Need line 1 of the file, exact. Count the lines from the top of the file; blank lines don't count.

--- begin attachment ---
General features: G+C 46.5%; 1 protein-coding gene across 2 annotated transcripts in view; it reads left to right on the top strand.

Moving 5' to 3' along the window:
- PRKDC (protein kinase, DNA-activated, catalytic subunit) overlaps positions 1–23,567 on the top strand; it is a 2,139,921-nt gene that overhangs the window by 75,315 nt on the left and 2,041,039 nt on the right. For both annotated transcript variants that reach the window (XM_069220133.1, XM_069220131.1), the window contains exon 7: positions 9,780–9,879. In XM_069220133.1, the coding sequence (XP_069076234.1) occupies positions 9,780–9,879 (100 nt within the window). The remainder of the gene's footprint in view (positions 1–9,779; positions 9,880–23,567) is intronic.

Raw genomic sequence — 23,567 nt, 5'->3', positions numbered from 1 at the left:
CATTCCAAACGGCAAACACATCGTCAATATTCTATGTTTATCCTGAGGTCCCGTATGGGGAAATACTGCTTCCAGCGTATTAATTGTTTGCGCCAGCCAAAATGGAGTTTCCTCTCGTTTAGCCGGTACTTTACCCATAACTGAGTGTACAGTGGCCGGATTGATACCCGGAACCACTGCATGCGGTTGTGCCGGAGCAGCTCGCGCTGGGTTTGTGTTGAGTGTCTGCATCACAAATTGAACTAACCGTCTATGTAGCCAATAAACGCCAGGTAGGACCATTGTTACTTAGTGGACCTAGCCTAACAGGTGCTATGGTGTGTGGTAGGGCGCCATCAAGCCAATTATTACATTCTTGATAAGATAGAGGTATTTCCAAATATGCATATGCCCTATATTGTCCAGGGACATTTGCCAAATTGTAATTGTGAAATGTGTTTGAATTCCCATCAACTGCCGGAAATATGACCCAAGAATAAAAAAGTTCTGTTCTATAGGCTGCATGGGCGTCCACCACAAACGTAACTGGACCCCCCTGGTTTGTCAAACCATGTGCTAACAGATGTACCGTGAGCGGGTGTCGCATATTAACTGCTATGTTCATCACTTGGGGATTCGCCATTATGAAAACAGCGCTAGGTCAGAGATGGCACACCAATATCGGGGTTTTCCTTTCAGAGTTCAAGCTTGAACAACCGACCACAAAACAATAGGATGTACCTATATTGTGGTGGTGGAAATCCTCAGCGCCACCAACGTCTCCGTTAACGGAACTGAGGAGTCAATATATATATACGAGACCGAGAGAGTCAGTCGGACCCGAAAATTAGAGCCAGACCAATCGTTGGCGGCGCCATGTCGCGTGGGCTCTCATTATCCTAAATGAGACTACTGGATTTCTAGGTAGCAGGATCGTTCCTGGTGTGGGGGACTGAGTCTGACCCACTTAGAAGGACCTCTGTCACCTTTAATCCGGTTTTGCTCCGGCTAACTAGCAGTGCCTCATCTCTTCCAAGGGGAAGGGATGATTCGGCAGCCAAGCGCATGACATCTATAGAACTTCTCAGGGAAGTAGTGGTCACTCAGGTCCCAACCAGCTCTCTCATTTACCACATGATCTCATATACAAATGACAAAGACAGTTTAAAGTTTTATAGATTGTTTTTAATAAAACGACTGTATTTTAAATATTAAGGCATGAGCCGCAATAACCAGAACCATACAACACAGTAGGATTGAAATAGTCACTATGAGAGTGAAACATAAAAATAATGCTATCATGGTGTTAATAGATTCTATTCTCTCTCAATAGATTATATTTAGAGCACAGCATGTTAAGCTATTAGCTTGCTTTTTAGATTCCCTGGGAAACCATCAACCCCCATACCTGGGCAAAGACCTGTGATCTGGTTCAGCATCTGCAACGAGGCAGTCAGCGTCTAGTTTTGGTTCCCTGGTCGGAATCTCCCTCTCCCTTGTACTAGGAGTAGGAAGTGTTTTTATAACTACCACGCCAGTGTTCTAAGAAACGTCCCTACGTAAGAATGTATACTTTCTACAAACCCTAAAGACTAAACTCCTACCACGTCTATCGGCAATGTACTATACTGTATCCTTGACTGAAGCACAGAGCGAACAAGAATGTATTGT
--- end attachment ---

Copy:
General features: G+C 46.5%; 1 protein-coding gene across 2 annotated transcripts in view; it reads left to right on the top strand.